This page provides resources to help faculty teach & assess information literacy skills. Resources may be adapted to suit your teaching needs, online and on-ground. If you don't find what you need here, consult an SCC librarian for more support. We're eager to work with you on integrating IL into the college curriculum.
The Association of College and Research libraries has planned and implemented the largest ever study set under the Assessment in Action project. See a summary of results and details of the various program summaries and reports.
Core studies linking IL and libraries with student achievement: The recent AiA projects and the new Framework for Information Literacy are big, new developments in the field of information literacy and how IL impacts students success. These and other core documents include:
Information literacy is a set of abilities requiring individuals to "recognize when information is needed and have the ability to locate, evaluate, and use effectively the needed information."
Information Literacy Competency Standards for Higher Education. American Library Association, 2006.
Information literacy forms a basis for lifelong learning. It is common to all disciplines, learning environments, and education levels. It enables learners to master content, extend their investigations, become more self-directed, and to take greater control of their own learning. The five core IL competencies are the ability to:
How do I begin teaching IL?
Use the tabs on this guide to find activities, assessments, and links which you can use to teach the 5 core IL skills.
Contact the SCC library to consult with a librarian on creating custom IL instruction suited to your students' needs.
Using the Standards, from the Association of College & Research Libraries, contains practical activities, assignments, assessments, and strategies for integrating IL into courses and programs. ACRL and other relevant links follow:
ACRL has adopted a new Framework for IL. The following resources support teaching and assessment related to this new paradigm:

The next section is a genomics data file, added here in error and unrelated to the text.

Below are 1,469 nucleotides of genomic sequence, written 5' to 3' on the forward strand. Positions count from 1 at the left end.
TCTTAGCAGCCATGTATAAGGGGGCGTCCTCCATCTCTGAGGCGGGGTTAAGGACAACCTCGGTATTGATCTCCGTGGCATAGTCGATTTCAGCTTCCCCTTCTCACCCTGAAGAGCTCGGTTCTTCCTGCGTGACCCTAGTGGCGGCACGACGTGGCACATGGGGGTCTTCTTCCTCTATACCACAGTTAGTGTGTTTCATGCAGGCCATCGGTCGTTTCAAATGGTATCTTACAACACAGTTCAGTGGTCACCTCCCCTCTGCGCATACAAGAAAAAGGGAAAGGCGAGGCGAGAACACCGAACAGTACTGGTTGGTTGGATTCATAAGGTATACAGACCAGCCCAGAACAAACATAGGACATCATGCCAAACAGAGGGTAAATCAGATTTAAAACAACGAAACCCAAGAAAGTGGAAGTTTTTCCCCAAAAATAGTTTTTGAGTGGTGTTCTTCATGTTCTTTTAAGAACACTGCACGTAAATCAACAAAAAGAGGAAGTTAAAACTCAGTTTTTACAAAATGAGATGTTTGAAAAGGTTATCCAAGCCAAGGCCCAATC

1. Ask students to read and summarize an article from a scholarly journal.
2. Have the students find and submit an article on a topic relevant to the class along with a written summary of the main points.
1. Give the class an editorial or opinion piece and ask them to try to verify the facts.
2. Select a controversial issue, or have students select, and ask students to find information on both sides of the controversy.
3. Ask student to find the original study, or at least the complete reference for the original stud,y mentioned in a popular magazine article or on the news. [Advanced: Have the students compare the popular report of the study to the original research.]
students to keep a research journal which includes databases consulted, keywords used, and an analysis of websites examined along their research process.
2. Require students to include an evaluation of the credibility of the information producer (author, organization responsible for a web page, etc.) for any source they use in a paper or assignment.
3. Ask students working on a paper or project to compile an annotated bibliography to include more sources than they actually need for the assignment. Require students to rate the sources and explain why some might not be as useful or credible as others.
4. Ask students to locate and annotate the very best resources on a particular, narrow topic.
5. Researching the research used by Wikipedia authors and articles can be fun (and frustrating). Have students locate and evaluate references or further readings listed at the end of a Wikipedia article. (The instructor may want to choose appropriate and relevant articles.) Try this first yourself to assess how difficult the task will be before you make the assignment.